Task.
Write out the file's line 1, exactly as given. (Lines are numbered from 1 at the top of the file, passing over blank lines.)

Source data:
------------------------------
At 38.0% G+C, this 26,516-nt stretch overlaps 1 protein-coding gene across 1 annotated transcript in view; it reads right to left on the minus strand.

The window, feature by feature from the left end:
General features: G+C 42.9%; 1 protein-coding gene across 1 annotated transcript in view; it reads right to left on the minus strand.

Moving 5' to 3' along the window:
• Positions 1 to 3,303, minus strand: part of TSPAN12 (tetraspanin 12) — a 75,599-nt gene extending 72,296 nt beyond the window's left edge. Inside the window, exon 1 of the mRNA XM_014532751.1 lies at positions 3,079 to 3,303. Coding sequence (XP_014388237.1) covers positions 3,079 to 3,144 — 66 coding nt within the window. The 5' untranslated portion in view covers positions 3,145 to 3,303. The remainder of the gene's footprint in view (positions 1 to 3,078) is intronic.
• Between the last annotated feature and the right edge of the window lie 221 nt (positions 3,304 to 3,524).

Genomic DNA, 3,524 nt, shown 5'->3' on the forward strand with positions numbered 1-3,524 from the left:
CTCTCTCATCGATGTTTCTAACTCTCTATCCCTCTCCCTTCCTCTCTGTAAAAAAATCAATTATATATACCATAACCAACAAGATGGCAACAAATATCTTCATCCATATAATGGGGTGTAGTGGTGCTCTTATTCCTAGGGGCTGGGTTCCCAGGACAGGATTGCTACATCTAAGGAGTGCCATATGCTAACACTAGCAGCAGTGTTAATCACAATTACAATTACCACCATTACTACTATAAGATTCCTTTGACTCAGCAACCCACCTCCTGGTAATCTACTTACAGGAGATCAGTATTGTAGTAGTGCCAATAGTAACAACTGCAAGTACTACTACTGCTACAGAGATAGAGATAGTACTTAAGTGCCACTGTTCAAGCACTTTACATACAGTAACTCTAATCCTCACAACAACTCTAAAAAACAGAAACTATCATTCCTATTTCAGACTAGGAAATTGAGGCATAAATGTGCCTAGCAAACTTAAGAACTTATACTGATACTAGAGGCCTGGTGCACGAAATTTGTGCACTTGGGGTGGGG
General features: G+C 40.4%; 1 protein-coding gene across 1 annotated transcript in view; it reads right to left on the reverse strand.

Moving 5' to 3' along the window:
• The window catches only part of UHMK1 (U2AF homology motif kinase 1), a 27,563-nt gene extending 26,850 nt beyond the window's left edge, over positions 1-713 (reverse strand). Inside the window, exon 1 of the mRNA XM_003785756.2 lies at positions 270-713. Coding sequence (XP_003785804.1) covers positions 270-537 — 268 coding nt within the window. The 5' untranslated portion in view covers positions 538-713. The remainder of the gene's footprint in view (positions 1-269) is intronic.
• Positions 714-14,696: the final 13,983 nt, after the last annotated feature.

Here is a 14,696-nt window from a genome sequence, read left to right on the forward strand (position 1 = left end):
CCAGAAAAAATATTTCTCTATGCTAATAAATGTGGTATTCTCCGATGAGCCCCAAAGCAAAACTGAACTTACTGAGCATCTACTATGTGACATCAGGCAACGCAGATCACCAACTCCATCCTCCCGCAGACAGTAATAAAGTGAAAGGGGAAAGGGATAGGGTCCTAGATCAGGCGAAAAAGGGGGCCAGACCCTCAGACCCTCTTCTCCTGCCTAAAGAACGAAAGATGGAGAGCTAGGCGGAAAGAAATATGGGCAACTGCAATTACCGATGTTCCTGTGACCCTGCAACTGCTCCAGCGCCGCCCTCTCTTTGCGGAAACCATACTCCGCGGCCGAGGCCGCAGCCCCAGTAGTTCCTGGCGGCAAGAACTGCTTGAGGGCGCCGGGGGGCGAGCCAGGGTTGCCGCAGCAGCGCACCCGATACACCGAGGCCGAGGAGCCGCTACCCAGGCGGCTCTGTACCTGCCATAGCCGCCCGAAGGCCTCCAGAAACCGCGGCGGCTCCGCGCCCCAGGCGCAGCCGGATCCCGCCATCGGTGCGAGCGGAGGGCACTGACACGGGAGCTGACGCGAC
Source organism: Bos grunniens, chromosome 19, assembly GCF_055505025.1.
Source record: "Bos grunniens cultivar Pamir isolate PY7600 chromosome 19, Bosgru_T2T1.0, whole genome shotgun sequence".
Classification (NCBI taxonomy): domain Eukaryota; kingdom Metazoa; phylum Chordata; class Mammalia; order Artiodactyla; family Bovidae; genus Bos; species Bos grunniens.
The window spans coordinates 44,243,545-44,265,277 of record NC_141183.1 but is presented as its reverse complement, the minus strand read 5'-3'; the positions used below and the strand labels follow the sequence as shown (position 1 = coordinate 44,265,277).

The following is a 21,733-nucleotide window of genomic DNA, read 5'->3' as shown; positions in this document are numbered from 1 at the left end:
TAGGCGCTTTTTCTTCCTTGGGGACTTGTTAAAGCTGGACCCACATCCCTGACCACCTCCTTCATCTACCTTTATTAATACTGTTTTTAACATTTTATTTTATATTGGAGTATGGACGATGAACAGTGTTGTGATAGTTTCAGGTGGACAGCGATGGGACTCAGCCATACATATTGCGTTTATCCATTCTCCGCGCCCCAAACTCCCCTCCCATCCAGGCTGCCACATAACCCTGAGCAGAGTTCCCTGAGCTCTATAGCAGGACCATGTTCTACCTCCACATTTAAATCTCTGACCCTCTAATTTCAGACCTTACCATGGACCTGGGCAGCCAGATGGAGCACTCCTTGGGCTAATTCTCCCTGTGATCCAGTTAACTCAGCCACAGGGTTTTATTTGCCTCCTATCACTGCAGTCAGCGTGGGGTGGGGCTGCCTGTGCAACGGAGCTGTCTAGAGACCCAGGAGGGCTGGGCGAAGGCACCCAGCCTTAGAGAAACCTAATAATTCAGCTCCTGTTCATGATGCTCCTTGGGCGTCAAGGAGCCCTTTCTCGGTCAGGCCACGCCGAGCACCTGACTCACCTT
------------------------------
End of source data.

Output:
At 38.0% G+C, this 26,516-nt stretch overlaps 1 protein-coding gene across 1 annotated transcript in view; it reads right to left on the minus strand.